SIC 3299

This category is comprised of firms that manufacture goods made from plaster of Paris, papier-mâché, sand lime, and other miscellaneous nonmetallic mineral products. Examples of industry output include synthetic stones, clay and plaster plaques, architectural plaster work, plaster of Paris sculptures, miniature gypsum images, plaster of Paris flower boxes, and gypsum urns.

NAICS Code(s)

327420 (Gypsum and Gypsum Product Manufacturing)

SIC 3299 Nonmetallic Mineral Products, Not Elsewhere Classified

327999 (All Other Miscellaneous Nonmetallic Mineral Product Manufacturing)

Markets for miscellaneous nonmetallic mineral products are extremely fragmented. The largest single industry product category is statuary and art goods, which accounted for nearly 20 percent of industry output during the early 2000s. The largest consumer of this industry's offerings is the nonferrous wire-drawing industry, which uses tubing made from quartz to produce electrical wire. Other major consumers include fabricated rubber product manufacturers and motor and generator makers, who also use quartz tubing. About 10 percent of production is exported.

The industry is relatively low-tech and manufactures many commodity-like products. The average amount of value contributed per production worker is about 65 percent lower than the U.S. manufacturing average. Likewise, capital investment per employee represents roughly 70 percent of the national manufacturing average. As a result, many producers of nonmetallic mineral products are highly susceptible to competition from low-cost foreign producers.

U.S. sales of miscellaneous nonmetallic mineral products topped $400 million in the early 1980s. During the mid-1980s, however, shipment growth slowed compared to the 1960s and 1970s. Although domestic demand for products such as electrical wiring and art supplies increased, foreign competition reduced profit opportunities in many sectors. Revenues increased at a tepid 5 percent annually between 1982 and 1990, slightly lagging behind inflation. Furthermore, a U.S. recession in the late 1980s and early 1990s stalled expansion—annual sales hovered around $650 to $700 million. General economic improvement in the mid-1990s, as well as a boost in new commercial and residential construction, led to increased demand for electrical wire, which helped the industry resume average growth to more than $1.6 billion in shipments in 1997. Prices rose again the following year. The value of shipments fluctuated throughout the late 1990s. After growing from $1.59 billion in 1999 to $1.66 billion in 2000, shipments of nonmetallic minerals products, not elsewhere classified, dipped to $1.62 billion.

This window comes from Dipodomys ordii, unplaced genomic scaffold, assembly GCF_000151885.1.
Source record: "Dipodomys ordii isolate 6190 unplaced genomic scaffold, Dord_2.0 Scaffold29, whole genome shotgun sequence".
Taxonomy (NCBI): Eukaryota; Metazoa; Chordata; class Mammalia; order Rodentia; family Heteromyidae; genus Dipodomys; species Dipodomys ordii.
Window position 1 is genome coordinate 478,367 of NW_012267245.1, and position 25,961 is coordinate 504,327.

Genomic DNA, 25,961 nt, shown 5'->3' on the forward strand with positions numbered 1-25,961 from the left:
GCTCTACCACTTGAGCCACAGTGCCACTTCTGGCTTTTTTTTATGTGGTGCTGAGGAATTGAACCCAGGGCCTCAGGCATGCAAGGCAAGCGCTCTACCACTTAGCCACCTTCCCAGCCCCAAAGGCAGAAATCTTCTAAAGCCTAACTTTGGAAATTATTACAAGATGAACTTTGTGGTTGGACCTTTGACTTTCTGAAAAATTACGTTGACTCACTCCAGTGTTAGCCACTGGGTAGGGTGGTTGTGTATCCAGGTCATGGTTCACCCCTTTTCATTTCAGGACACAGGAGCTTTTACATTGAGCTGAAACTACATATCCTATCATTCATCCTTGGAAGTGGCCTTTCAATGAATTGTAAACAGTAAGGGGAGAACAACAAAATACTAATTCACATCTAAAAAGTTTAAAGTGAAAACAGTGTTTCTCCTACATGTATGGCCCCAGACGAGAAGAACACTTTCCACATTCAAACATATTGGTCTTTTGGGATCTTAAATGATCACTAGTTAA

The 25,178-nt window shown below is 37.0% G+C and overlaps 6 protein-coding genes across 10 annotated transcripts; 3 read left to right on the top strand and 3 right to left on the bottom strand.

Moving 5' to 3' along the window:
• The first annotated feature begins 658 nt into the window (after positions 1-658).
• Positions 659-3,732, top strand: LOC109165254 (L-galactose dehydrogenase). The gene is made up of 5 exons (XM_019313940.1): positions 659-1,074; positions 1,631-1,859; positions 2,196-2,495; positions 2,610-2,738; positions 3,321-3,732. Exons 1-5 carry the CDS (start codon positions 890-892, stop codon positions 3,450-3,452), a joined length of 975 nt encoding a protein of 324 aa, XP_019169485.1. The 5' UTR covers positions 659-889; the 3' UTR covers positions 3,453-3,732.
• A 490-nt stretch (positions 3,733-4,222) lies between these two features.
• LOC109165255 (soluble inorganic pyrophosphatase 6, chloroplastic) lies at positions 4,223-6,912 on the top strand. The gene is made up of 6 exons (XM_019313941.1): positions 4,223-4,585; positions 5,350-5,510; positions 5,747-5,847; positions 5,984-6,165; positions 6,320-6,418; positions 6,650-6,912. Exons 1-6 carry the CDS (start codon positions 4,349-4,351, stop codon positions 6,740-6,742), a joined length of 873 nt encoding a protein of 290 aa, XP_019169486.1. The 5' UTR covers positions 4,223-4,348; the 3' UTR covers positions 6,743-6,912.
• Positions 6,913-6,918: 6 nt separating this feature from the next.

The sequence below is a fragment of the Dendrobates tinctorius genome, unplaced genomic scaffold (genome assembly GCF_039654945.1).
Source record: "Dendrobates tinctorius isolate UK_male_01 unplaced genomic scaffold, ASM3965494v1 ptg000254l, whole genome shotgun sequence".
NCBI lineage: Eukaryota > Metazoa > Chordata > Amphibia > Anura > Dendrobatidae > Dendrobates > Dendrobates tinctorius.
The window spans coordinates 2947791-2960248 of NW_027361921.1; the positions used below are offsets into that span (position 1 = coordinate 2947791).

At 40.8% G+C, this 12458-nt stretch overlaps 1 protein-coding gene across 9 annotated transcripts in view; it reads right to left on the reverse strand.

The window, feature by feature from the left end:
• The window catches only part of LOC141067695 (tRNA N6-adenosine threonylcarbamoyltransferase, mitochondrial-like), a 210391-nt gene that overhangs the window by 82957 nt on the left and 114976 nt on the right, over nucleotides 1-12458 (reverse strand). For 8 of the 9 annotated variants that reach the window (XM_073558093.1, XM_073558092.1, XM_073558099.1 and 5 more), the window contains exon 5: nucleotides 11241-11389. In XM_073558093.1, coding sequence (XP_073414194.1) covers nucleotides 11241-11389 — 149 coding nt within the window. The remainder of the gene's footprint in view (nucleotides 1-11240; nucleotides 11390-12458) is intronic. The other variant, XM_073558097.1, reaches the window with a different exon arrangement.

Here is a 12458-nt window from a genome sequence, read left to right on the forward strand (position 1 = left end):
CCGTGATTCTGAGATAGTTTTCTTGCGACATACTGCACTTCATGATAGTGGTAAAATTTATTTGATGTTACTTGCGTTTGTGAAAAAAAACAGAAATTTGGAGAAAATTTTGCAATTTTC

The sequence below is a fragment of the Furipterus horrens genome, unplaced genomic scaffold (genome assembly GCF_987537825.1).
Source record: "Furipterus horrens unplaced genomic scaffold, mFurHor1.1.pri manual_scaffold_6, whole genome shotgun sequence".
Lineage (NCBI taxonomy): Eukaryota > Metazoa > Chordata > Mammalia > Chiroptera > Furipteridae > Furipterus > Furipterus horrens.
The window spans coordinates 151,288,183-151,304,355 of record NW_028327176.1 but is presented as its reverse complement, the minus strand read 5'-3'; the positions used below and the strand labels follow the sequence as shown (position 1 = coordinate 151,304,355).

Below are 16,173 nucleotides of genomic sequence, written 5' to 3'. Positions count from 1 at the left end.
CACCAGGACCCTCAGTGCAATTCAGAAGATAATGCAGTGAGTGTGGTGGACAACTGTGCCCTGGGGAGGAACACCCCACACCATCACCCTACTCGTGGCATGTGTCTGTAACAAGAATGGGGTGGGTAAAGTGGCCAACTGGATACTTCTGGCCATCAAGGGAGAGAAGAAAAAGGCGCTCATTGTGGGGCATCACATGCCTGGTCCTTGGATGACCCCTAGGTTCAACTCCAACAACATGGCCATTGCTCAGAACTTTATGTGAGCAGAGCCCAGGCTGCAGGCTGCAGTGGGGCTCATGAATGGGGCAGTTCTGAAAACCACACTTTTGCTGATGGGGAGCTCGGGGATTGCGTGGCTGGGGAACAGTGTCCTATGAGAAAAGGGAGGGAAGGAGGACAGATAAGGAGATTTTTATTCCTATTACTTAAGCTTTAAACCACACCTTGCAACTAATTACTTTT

Nearly 500 establishments competed in the industry at the turn of the twenty-first century. The majority of the top 25 firms generated revenues of less than $25 million per year. The industry leader was Carborundum Company of Niagara Falls, New York, with around $340 million in sales and about 3,200 employees. Ranking second was CeramTec North America Electronic Applications Inc. of Mansfield, Massachusetts, which had sales of about $210 million and 1,800 employees.

In the mid-1990s, there was significant development in the area of advanced materials such as ceramic fibers. Ceramic fibers are used primarily in composite materials, which are lighter, stronger, and more heat-resistant than pure ceramics or metals. In 1997, the market introduced "core-sheath" ceramic fibers, which are the result of a new process called biocomponent extrusion that increases strength, heat resistance, and efficiency in production. The new fibers provide advantages to end users such as auto and aircraft industries, which use composite materials in high-tech applications such as jet engines. Companies continued to develop new core-sheath fibers into the early 2000s.

Miscellaneous nonmetallic mineral product manufacturers employed a workforce of about 12,290 people in 2000. The average hourly salary for the 8,617 production workers was $8.43. Future prospects for employment in this industry were generally dismal, as positions for most laborers will likely decline by 15 to 20 percent between 1996 and 2005, according to the Bureau of Labor Statistics.

Further Reading

U.S. Census Bureau. "Statistics for Industry Groups and Industries: 2000." February 2002. Available from .

——. "Value of Shipments for Product Classes: 2001 and Earlier Years." December 2002. Available from .

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